A vast share of the population-attributable risk for autism relates to inherited polygenic risk. A growing number of studies in the past five years have indicated that inherited susceptibility may operate through a finite number of early developmental liabilities that, in various permutations and combinations, jointly predict familial recurrence of the convergent syndrome of social communication disability that defines the condition. Here, we synthesize this body of research to derive evidence for a novel developmental substructure for autism, which has profound implications for ongoing discovery efforts to elucidate its neurobiological causes, and to inform future clinical and biomarker studies, early interventions, and personalized approaches to therapy.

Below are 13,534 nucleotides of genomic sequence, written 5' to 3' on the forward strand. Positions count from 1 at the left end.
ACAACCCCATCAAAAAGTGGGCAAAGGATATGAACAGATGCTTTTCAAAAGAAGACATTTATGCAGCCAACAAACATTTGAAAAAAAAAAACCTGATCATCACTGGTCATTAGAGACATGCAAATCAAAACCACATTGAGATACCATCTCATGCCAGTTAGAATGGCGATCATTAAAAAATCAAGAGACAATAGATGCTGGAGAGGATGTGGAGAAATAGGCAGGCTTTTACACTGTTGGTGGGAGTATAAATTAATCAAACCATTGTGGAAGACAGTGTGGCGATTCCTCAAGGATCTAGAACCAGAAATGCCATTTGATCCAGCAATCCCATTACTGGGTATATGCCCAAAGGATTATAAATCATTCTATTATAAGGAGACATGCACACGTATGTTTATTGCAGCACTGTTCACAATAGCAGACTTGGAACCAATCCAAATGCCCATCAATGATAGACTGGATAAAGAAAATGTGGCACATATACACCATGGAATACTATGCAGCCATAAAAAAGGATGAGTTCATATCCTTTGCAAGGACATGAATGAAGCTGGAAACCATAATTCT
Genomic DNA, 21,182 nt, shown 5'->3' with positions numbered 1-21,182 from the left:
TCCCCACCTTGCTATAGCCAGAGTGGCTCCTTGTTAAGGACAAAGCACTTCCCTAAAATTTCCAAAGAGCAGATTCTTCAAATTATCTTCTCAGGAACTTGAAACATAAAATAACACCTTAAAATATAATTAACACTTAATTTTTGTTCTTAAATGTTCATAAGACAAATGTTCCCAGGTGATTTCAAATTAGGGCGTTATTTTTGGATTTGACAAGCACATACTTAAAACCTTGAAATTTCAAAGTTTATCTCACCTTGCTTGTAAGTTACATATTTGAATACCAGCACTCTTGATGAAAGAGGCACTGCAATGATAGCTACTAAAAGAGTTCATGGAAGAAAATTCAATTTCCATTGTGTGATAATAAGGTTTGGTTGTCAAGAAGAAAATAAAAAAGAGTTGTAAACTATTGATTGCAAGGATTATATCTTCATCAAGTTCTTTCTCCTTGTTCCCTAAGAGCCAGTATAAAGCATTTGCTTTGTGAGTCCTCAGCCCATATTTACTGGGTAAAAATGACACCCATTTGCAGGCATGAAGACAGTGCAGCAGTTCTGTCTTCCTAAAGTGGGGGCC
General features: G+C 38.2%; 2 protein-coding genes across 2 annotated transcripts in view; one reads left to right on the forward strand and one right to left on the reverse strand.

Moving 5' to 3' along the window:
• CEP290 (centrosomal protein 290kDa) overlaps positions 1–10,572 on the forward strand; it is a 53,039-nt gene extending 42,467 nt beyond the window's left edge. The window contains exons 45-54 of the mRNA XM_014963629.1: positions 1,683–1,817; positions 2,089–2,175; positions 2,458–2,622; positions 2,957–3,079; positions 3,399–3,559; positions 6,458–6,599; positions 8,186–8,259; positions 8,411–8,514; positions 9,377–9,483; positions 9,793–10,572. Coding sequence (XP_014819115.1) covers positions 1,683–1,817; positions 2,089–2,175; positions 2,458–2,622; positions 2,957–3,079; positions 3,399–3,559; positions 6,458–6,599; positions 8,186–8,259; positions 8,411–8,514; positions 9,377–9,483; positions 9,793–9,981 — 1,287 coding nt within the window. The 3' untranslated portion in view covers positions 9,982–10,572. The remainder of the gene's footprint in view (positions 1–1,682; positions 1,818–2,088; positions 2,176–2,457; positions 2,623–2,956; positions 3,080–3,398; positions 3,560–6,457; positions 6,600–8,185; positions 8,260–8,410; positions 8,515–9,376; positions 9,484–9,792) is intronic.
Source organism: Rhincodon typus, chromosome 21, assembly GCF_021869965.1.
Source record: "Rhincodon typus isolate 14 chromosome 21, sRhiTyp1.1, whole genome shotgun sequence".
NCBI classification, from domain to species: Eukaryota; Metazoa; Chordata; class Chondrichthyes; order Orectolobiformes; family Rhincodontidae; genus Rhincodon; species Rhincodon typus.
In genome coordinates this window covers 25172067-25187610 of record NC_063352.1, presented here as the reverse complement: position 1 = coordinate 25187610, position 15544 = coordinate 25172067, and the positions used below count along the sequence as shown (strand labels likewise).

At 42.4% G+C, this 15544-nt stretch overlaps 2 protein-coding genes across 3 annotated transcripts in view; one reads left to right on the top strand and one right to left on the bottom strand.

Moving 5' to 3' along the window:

|Number of pages||25|
|Journal||Annual Review of Clinical Psychology|
|State||Published - May 7 2021|